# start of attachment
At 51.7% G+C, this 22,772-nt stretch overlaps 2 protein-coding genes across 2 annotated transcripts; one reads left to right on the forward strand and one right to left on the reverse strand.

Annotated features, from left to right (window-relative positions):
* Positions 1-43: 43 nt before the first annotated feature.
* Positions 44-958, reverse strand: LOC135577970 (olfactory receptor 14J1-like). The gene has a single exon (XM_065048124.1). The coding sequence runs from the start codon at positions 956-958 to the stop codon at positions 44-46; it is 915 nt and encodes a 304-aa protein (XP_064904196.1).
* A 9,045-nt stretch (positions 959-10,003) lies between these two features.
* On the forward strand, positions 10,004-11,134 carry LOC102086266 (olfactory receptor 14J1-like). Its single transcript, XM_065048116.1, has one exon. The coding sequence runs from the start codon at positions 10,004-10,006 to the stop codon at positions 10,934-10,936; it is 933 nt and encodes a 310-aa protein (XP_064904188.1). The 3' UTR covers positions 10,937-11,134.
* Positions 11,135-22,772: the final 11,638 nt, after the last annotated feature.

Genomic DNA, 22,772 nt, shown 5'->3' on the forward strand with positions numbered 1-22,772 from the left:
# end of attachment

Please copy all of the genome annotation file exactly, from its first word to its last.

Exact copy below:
At 51.7% G+C, this 22,772-nt stretch overlaps 2 protein-coding genes across 2 annotated transcripts; one reads left to right on the forward strand and one right to left on the reverse strand.

Annotated features, from left to right (window-relative positions):
* Positions 1-43: 43 nt before the first annotated feature.
* Positions 44-958, reverse strand: LOC135577970 (olfactory receptor 14J1-like). The gene has a single exon (XM_065048124.1). The coding sequence runs from the start codon at positions 956-958 to the stop codon at positions 44-46; it is 915 nt and encodes a 304-aa protein (XP_064904196.1).
* A 9,045-nt stretch (positions 959-10,003) lies between these two features.
* On the forward strand, positions 10,004-11,134 carry LOC102086266 (olfactory receptor 14J1-like). Its single transcript, XM_065048116.1, has one exon. The coding sequence runs from the start codon at positions 10,004-10,006 to the stop codon at positions 10,934-10,936; it is 933 nt and encodes a 310-aa protein (XP_064904188.1). The 3' UTR covers positions 10,937-11,134.
* Positions 11,135-22,772: the final 11,638 nt, after the last annotated feature.

Genomic DNA, 22,772 nt, shown 5'->3' on the forward strand with positions numbered 1-22,772 from the left: